I had filled out a work order on our arrival, requesting that the mechanic take a look at our electrical system, but it turned out he was too busy to get to it this afternoon. So I borrowed a hydrometor and a voltmeter, and decided to do a little trouble-shooting while Steve was napping. Although it took me about two hours, I did learn that the replacement battery that was indeed "junk," as it had two bad cells. I had to free up some of the cables, which Young Brothers had very neatly attached every six inches or so with wire fasteners to the deck carlins before I could move them without disconnecting the terminals. And, they are not only heavy but in an awkward place to reach.

Satisfied that I had narrowed down my electrical problems, I replaced the hatch cover and stood up, to discover that in reaching down and out to move the batteries I had done something awful to my back. One of my disks, and perhaps even a vertebra or two, must have moved out and around to the other side of my kidney, or something, as I was hardly able to stand up. But gradually the pain began to subside, and I knew that in time it would go away.

Steve was still asleep, so after putting away my tools I climbed up and lay face-down on the pier to observe the thousands of tiny fish - I think they were pogies - that were in the water. In addition to the fish were some jellyfish I had seen only once before, off the Corinthian float last spring. These little jellyfish, about the size of a small child's fist, are shaped like an acorn squash and have several long lines of iridescent beads running the length of their bodies. Some of these lines are blue/green while others are red/orange, and when the animal is disturbed, the colors change, running up and down their length the way the light bulbs used to travel around old theater marquees. They are truly beautiful, and I'd like to observe one under a microscope, but you'd probably have to damage it to do so. Oh, well, perhaps it's better to just imagine what they're for and how they work, rather than knowing everything.

At around 4:30 I decided to wake Steve up, or else he'd be up all night. Besides, as the sun was now well over the yardarm, I didn't want to break an old tradition, and I didn't want to not break it by myself. Steve mentioned that we might just get a new battery here, but they were already closed. And I really had already decided to attempt to duplicate the original, but not until next spring. Also, I couldn't find anything on the battery itself that told me what brand it was. (The bad one, of course, was clearly marked: "General.") Well, at least I know what kind not to get.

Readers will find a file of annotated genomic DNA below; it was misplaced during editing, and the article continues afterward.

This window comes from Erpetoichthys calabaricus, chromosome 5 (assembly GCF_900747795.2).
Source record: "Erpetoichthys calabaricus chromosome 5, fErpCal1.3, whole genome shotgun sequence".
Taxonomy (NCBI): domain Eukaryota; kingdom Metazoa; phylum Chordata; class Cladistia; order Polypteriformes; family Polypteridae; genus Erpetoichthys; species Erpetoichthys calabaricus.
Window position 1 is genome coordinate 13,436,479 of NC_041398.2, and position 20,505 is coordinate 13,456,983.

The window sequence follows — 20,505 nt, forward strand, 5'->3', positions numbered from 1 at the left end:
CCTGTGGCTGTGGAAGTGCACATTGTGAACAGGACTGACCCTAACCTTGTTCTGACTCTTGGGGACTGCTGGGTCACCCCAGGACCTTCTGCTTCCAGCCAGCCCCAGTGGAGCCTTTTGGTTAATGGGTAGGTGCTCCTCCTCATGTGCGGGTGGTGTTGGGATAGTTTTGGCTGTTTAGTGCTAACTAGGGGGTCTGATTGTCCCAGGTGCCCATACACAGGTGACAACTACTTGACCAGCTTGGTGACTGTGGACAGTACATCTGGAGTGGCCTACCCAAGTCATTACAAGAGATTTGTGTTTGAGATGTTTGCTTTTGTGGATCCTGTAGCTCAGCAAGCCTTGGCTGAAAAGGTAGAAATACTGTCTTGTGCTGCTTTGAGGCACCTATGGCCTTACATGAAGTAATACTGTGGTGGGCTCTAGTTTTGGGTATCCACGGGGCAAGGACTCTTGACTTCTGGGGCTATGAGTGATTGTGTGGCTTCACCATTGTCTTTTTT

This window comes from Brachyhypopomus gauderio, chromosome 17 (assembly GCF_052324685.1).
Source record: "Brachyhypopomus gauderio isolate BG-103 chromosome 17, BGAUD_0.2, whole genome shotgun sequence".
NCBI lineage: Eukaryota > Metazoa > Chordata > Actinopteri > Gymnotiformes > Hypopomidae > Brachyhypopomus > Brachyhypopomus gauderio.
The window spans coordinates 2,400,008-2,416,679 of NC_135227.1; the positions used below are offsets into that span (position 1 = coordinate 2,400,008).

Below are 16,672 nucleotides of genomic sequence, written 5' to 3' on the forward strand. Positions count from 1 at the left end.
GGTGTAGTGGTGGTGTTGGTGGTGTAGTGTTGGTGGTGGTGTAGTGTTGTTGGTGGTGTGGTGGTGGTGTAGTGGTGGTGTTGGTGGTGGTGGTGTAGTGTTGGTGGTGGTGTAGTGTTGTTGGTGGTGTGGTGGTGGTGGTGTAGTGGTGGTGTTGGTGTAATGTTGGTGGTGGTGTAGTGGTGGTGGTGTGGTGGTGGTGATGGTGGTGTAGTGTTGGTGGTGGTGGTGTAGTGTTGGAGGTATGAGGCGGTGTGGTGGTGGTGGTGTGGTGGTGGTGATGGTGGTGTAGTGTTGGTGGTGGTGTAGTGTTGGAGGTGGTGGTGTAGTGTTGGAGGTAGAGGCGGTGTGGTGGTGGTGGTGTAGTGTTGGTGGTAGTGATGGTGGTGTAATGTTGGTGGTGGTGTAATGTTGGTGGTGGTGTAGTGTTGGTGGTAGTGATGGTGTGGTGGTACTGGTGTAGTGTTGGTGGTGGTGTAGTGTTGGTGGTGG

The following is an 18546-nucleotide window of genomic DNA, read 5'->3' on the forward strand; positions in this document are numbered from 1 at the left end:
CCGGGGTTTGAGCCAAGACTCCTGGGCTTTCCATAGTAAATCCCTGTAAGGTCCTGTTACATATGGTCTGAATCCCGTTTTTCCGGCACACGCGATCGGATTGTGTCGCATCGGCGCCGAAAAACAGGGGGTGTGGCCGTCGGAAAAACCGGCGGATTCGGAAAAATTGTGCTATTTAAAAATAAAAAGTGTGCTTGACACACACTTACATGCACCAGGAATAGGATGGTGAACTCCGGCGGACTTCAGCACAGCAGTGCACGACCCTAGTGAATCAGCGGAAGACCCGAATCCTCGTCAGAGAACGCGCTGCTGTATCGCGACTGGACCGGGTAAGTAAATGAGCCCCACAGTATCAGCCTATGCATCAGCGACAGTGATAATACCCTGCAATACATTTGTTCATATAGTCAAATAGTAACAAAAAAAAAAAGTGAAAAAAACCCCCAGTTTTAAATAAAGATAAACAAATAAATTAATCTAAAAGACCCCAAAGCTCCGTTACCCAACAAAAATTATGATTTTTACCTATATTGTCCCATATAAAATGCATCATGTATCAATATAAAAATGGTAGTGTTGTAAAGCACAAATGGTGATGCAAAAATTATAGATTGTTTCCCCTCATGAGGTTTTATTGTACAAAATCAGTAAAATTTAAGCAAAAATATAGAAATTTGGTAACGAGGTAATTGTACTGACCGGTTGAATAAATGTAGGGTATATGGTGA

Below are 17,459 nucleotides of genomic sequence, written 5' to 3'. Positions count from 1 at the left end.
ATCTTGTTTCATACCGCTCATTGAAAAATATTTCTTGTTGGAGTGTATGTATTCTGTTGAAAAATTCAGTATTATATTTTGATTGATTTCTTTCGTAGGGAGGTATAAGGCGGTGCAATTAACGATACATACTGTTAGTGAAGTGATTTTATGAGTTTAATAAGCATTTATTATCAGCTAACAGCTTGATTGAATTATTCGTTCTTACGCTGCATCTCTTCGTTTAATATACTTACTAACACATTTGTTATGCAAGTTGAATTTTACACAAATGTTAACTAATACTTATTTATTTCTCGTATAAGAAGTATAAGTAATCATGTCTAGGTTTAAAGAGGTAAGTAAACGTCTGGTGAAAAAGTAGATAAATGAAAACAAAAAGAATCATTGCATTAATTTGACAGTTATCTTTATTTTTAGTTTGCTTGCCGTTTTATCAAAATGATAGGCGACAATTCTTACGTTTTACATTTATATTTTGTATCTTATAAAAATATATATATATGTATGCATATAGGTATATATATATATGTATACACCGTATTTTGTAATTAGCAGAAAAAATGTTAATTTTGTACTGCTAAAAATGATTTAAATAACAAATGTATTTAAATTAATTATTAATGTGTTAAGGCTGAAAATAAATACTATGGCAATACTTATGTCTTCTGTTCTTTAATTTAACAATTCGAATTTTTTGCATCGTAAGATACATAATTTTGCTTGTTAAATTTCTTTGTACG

We walked up to a restaurant called The Navigator at dinnertime. "Dinnertime" was the subject of a debate all during this trip, as Stevo thinks dinnertime should be around 8:30, while I go for around 5 6:00. I eat early (you have to when you have a family), or I simply skip dinner. I have never been able to enjoy a late meal; I always feel like I should be in bed. But good, ol' Stevo was good-natured about it all, even consenting to sit down to dinner at 6:00 one evening after we had had lunch at 2:30. (I did have to put up with some grumbling about that one, but it didn't last long.)

The Navigator was a Hawthorne-By-The Sea-type place located right on the water, and we got a table at the window overlooking the boats in the marina outside. I had steamed clams, which turned out to be quahogs, rather than littlenecks (damned New Yorkers!), followed by - if I remember correctly baked stuffed sole. I don't remember what Steve had, but our meals were delicious, although very expensive. After dinner we walked briskly back, as it was getting cold, and wound up turning in fairly early.

On Friday morning we were up, showered, and away by 0700 - our earliest start yet. This, our last day, started out beautifully, though cool. The only clouds in the sky were offto the East, where the sun was coming up; otherwise the sky was clear. There were a couple of locals fishing off the pier, eyeing us as we left. I don't know if we did everything to their satisfaction, but they seemed to be watching us pretty closely.